Improve Your Soft Skills

Part of being a new lawyer is managing the politics in any organization, developing client relationships, and effectively managing support staff. Soft skills are a broad term which encompasses interpersonal communication, effective listening, time management, and empathy, among others. Unlike law school which is a hypercompetitive environment, your law firm is likely founded through successful teamwork. Furthermore, working well with the other lawyers and support staff in your office is only going to make you a better lawyer.

As a new lawyer, soft skills are the hallmark of a successful lawyer. A client wants to know that their attorney has the right tools to handle every situation. While some new lawyers think of themselves as the bulldog lawyer, that style of lawyering is not always effective given the situation. For instance, if a doctor brings one tool with her to surgery, she is ill prepared to help her patient. Similarly, if the lawyer is always aggressive, she is also ill prepared for handling a delicate custody matter or protection from abuse case. For new lawyers, by developing your soft skills, you will be more successful in managing your client’s issues. Furthermore, soft skills are transferable to many aspects of the legal field which is important particularly if you interact with a variety of personality types like I do with family law.

Practice Civility

During my years as law student, many law school professors preached the importance of civility. However, in the real world of family law litigation, I quickly realized civility is not as important to everyone.
This lesson is apropos to all litigators. Dealing with adversarial opponents is one of the biggest hurdles that a new lawyer may face. New lawyers need to remember managing prickly opponents is just another skill to learn. The best way to deal with combative opposing counsel is by showing up to court, advocating for your client, and cooperating with opposing counsel for the benefit of your client. Remember, not everyone is going to be nice to you in the real world.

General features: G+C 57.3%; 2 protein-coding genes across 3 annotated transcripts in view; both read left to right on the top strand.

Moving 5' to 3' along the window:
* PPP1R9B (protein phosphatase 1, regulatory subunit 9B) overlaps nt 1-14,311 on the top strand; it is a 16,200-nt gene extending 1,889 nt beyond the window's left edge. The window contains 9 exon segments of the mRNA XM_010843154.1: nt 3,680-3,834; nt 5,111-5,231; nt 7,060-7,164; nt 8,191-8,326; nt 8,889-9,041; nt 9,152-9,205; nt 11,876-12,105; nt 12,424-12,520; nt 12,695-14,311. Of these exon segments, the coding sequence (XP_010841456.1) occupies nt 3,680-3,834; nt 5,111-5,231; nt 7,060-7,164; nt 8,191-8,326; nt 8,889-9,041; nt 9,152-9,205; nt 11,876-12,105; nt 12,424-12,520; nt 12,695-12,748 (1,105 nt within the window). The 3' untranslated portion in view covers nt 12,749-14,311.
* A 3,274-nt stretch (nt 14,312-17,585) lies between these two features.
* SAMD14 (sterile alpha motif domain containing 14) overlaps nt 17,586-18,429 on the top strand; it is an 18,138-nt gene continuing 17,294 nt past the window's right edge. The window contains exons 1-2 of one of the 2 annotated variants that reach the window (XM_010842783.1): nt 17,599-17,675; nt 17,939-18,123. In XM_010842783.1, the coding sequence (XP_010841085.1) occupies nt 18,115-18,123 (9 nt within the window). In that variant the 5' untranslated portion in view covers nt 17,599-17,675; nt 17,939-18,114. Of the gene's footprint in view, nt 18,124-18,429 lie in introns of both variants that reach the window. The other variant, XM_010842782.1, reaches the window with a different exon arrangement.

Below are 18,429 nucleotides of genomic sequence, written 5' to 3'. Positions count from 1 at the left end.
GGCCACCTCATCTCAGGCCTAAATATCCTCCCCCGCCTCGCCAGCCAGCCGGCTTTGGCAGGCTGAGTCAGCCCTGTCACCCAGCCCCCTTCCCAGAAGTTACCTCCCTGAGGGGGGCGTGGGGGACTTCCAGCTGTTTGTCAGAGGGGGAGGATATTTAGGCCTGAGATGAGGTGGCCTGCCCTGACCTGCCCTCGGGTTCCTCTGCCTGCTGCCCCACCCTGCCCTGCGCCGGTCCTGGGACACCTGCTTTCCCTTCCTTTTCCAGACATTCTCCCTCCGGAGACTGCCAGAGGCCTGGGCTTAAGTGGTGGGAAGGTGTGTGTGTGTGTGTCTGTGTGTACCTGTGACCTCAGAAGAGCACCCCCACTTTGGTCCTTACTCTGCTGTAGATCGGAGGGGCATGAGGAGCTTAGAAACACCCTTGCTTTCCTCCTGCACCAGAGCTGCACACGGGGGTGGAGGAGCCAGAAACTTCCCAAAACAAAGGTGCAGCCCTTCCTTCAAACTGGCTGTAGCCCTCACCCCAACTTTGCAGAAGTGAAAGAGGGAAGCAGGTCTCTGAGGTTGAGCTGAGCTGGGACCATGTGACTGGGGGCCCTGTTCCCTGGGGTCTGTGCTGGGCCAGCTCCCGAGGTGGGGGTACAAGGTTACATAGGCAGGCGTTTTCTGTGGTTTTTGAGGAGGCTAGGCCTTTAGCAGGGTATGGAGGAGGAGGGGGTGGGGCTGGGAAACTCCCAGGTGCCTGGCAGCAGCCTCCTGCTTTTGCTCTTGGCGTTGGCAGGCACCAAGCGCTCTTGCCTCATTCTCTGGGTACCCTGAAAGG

Get Involved With Your Community

While new lawyers should focus on establishing themselves as top attorneys in their field of law, they should also get involved and give back to their community. A lawyer’s time is valuable and the hours outside of work should be spent doing activities that are fulfilling, personally and professionally. Thankfully, there are many options available for new lawyers to get involved in the community. Although not the direct motivation, community involvement can have a lasting impact on a new lawyer’s career. For new lawyers, some law related opportunities include: joining your local bar association; regularly attending social events with other professionals; contributing to a continuing legal education course; and seeking leadership roles in programs related to your practice area.

I have found that most attorneys want to give back to their community but they may not know where to begin. However, many new lawyers are unaware of how valuable their existing networks are for finding suitable community organizations to join. After consulting with your personal and professional network, new lawyers should join an organization that aligns with their values. In addition to the personal fulfillment from community involvement, a new lawyer has further expanded their network.

Shauna Quigley is a Family Law attorney in Bucks County. Learn more about her practice at